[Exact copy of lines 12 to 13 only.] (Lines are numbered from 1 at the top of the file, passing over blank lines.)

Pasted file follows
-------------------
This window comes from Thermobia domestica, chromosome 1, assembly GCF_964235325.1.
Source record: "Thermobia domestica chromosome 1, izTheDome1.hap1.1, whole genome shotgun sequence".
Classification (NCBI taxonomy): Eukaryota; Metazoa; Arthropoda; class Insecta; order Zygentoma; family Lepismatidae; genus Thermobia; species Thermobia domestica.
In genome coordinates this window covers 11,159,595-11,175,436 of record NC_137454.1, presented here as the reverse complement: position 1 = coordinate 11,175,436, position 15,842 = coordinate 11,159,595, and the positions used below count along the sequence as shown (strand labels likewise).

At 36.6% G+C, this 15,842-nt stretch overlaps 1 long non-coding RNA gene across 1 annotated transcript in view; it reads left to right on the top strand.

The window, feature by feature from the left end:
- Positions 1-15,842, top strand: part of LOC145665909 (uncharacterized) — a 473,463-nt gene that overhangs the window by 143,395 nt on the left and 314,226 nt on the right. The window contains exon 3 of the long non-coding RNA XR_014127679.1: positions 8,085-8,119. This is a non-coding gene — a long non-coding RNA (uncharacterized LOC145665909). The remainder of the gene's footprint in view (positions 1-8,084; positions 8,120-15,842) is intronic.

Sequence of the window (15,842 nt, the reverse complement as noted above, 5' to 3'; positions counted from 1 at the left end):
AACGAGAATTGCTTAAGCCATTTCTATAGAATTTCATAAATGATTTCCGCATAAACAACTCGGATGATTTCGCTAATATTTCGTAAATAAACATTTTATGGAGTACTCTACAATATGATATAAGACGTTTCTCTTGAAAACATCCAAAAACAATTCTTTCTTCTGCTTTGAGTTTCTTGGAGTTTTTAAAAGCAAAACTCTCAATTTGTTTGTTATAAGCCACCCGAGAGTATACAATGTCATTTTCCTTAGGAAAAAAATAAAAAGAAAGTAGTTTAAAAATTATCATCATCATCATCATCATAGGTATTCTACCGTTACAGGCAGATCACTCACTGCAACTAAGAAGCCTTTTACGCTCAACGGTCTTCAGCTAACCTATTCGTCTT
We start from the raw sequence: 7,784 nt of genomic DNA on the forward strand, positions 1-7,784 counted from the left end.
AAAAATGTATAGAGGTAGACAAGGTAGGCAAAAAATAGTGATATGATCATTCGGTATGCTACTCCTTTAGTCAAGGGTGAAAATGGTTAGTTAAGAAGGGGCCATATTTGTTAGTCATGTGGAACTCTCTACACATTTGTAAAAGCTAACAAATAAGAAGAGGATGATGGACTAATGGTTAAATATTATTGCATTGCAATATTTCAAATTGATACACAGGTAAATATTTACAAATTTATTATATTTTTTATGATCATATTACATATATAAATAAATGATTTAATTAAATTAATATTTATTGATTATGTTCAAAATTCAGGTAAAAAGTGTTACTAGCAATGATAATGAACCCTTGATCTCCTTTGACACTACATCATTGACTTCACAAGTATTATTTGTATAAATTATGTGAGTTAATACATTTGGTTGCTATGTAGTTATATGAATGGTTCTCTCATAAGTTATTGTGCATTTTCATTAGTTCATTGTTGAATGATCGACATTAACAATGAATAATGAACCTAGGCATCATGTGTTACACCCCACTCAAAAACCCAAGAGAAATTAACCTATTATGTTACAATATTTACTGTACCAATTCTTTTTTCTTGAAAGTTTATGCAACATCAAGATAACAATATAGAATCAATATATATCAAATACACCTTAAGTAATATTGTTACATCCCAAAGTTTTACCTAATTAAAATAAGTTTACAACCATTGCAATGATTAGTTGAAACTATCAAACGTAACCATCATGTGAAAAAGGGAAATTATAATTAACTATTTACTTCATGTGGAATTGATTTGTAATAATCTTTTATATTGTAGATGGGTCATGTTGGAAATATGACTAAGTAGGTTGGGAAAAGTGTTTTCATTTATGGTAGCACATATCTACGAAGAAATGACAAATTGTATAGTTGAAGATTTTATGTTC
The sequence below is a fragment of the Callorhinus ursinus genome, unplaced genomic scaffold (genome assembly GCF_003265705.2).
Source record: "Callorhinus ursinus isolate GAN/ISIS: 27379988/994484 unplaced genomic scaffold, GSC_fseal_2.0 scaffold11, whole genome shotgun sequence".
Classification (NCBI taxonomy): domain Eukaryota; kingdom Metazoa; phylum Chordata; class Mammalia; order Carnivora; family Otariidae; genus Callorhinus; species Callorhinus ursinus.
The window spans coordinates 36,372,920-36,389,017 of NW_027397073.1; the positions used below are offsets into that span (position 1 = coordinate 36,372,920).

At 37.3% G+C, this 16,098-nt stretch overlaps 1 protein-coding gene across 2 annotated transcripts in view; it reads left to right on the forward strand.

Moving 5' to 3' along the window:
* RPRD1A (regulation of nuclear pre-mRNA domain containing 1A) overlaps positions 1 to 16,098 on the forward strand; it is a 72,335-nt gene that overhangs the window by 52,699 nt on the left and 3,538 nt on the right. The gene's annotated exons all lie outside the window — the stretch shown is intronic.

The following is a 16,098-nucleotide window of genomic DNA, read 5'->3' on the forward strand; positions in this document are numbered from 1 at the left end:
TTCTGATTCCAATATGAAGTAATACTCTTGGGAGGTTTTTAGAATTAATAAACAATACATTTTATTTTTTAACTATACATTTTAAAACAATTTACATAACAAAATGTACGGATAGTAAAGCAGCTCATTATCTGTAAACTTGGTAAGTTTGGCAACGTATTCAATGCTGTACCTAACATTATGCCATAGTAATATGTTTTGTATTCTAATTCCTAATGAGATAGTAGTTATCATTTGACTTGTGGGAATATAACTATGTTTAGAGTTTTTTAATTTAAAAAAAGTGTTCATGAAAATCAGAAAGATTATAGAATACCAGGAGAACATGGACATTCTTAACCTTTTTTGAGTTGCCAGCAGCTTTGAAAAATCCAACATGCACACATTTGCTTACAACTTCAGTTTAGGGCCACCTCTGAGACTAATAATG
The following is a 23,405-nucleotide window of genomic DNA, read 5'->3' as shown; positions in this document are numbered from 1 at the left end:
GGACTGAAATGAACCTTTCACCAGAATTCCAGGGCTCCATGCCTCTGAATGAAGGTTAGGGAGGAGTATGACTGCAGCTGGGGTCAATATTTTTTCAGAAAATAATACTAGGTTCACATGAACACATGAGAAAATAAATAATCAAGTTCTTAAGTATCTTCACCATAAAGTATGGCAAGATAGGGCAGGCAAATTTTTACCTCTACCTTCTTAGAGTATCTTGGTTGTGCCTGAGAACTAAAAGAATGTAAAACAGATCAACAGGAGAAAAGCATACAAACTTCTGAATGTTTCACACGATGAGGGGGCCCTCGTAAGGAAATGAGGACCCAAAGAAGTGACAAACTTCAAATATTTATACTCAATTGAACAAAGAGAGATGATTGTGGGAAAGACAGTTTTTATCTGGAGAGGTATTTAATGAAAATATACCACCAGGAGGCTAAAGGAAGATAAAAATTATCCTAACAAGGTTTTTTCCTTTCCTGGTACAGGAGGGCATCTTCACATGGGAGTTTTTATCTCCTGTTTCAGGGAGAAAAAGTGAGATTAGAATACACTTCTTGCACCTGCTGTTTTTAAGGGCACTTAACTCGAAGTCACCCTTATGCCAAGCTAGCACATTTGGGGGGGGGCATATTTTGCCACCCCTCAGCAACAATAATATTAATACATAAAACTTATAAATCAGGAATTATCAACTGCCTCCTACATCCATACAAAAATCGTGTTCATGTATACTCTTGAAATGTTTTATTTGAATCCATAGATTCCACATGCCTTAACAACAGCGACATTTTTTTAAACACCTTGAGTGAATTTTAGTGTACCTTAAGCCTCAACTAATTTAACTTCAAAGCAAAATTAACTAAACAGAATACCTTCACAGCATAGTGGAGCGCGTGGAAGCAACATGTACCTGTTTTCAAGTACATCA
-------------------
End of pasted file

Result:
The sequence below is a fragment of the Callorhinus ursinus genome, unplaced genomic scaffold (genome assembly GCF_003265705.2).
Source record: "Callorhinus ursinus isolate GAN/ISIS: 27379988/994484 unplaced genomic scaffold, GSC_fseal_2.0 scaffold11, whole genome shotgun sequence".